the head moves up and down while walking. It's explained by simple
    geometry. But that motion doesn't exist while *not* walking, so the
    "shock absorbers" have no shocks to absorb. And the constant
    muscular correction produced by extended arms *will* create motion.
    This is a particularly bad theory that proves nothing but may seem
    plausible to those that don't know any better.


    > Perhaps an a bit unscientific explanation, but this is how I get sharp
    > handheld shots. I wouldn't keep the camera pressed against my face
    > unless perhaps my head was leaning against a wall.


    Quite unscientific, but it's not to say that you can't use your
    'extended arms' method to get sharp shots. Walls can be quite
    effective when used as 'found' tripods. But you can do better than
    using your face as a quick release plate. :)
     
    ASAAR, Jul 8, 2008
    #9
  10. Alotta Fagina

    Mark Thomas Guest

    2-second delay timer - Re: That slapping mirror

    Alan Browne wrote:
    > Alfred Molon wrote:
    >
    >> (unless you use MLU - a feature Sony astutely took out of the A350).

    >
    > The 2 second timer is the MLU.
    >


    A very good point that is oft forgotten - if you are not shooting
    'action', then your self-timer is your best friend, as most cams have a
    short-delay mode... I use mine all the time.
     
    Mark Thomas, Jul 8, 2008
    #10
  11. Alan Browne wrote:

    > Alfred Molon wrote:
    >> In article <>, michael adams says...
    >>
    >>> Sorry, I thought the OP was referring to general stability in that
    >>> particular instance. The relative advantages of various approaches to
    >>> inmage stabilization - body as against lenses, and adopting the best
    >>> possible stance, etc.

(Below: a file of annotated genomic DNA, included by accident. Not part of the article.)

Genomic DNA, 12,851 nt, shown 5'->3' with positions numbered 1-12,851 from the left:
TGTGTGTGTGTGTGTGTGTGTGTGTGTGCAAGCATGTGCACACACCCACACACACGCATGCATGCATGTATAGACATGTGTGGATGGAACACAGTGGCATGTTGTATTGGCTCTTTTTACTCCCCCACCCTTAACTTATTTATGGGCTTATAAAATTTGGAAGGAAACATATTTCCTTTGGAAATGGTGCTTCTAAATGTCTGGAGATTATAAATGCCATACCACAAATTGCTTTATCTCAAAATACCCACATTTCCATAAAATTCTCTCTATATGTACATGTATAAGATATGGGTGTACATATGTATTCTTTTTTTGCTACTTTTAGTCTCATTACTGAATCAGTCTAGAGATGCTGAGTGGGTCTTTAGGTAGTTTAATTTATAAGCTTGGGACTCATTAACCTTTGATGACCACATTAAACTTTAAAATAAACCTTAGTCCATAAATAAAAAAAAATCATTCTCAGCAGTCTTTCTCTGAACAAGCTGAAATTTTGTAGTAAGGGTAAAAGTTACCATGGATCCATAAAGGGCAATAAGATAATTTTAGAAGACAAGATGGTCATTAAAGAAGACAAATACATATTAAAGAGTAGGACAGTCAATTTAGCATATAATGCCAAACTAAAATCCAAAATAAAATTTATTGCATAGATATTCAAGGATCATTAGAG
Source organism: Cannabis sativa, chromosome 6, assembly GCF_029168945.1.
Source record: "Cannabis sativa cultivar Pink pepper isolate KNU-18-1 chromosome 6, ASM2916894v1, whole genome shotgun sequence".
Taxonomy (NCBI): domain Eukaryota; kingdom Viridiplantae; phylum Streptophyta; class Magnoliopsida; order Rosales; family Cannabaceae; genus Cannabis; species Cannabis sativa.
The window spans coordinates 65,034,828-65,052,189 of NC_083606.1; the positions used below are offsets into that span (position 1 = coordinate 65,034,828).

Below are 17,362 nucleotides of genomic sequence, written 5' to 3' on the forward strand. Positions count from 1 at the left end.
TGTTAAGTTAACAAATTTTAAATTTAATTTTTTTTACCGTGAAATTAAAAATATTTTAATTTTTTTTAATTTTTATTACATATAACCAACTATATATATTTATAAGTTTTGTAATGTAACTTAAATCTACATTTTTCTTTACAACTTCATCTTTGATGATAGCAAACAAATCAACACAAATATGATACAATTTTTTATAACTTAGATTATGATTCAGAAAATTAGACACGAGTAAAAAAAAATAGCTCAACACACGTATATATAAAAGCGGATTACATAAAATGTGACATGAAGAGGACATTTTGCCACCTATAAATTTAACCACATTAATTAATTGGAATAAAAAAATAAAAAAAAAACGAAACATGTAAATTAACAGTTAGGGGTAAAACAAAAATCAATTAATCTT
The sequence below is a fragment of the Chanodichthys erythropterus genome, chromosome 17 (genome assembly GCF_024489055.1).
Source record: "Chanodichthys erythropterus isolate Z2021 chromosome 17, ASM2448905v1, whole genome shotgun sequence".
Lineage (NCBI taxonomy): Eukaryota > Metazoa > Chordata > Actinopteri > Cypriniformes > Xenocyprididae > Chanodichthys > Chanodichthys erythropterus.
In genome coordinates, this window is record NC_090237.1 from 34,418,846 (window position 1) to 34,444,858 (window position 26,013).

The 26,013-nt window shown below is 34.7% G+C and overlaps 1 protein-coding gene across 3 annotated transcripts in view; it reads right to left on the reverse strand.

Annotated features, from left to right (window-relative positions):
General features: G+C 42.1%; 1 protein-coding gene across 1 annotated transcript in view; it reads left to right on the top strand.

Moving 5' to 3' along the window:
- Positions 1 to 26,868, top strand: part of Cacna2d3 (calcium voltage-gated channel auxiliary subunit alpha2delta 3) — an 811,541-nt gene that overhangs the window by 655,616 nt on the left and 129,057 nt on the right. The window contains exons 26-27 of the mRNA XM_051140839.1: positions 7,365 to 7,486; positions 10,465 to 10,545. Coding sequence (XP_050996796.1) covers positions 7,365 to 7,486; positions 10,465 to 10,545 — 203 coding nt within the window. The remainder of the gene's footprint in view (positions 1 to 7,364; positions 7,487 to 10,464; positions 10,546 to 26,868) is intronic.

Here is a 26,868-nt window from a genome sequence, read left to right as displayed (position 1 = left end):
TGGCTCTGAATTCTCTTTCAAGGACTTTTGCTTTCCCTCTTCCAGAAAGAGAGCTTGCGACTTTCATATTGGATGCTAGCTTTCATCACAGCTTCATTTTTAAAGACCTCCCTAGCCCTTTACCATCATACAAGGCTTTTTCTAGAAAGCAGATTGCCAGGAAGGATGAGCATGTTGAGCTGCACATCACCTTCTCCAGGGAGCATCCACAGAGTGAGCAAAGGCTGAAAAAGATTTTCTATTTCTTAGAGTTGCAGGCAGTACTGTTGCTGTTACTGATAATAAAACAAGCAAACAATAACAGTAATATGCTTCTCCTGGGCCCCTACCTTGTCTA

>>
    >> Human body shake. When the camera is held against the face it follows
    >> the movement of the body, while if it is held at a distance the bowed
    >> arms work as shock absorbers.

    >
    > That just introduces soft motion, esp. if you have a serious lens
    > mounted (any f/2.8 zoom for example or a tele).
    >
    > There is a well known technique used by most amateur/pro photographers
    > to assure stability.
    >
    > -Left hand cradles lens from underneath (adjusts focus, zoom and [not
    > all cameras] aperture and other lens functions). Most of the weight
    > falls on this hand.
    >
    > -Right hand holds the grip. On a DSLR most functions (including
    > aperture on some/many cameras).
    >
    > -elbows tucked in against the ribcage fairly tight
    >
    > -stable stance (feet at about shoulder width).
    >
    > -Important: don't 'stab' the shutter release. Depress it gently.


    Not surprisingly, if you use "forestock" being held by the left hand
    underneath and "trigger" for "shutter release", and you've described
    another other kind of stable shooting position - or at least as stable as
    a standing, unbraced position can be.


    --
    Blinky
    Killing all posts from Google Groups
    The Usenet Improvement Project: http://improve-usenet.org
    Need a new news feed? http://blinkynet.net/comp/newfeed.html
     
    Blinky the Shark, Jul 8, 2008
    #11
  12. Alotta Fagina

    ASAAR Guest

    On Tue, 8 Jul 2008 10:18:52 +0200, Alfred Molon quibbled:

    >> Quite unscientific, but it's not to say that you can't use your
    >> 'extended arms' method to get sharp shots.

    >
    > Not extended arms, bowed arms.


    Semi-extended perhaps. I did read your earlier description that
    mentioned "bent arms". "Bowed arms" sounds about as silly as I
    think it looks, and makes one wonder if the photographer is about to
    get plucked. If you still insist that the "bowed arms" would be
    useful as "shock absorbers", you have an extremely poor
    understanding of photography and physics. I assume that you don't,
    but weren't gracious enough to retract your bogus theory. Unless,
    that is, you are in the habit of taking pictures while walking,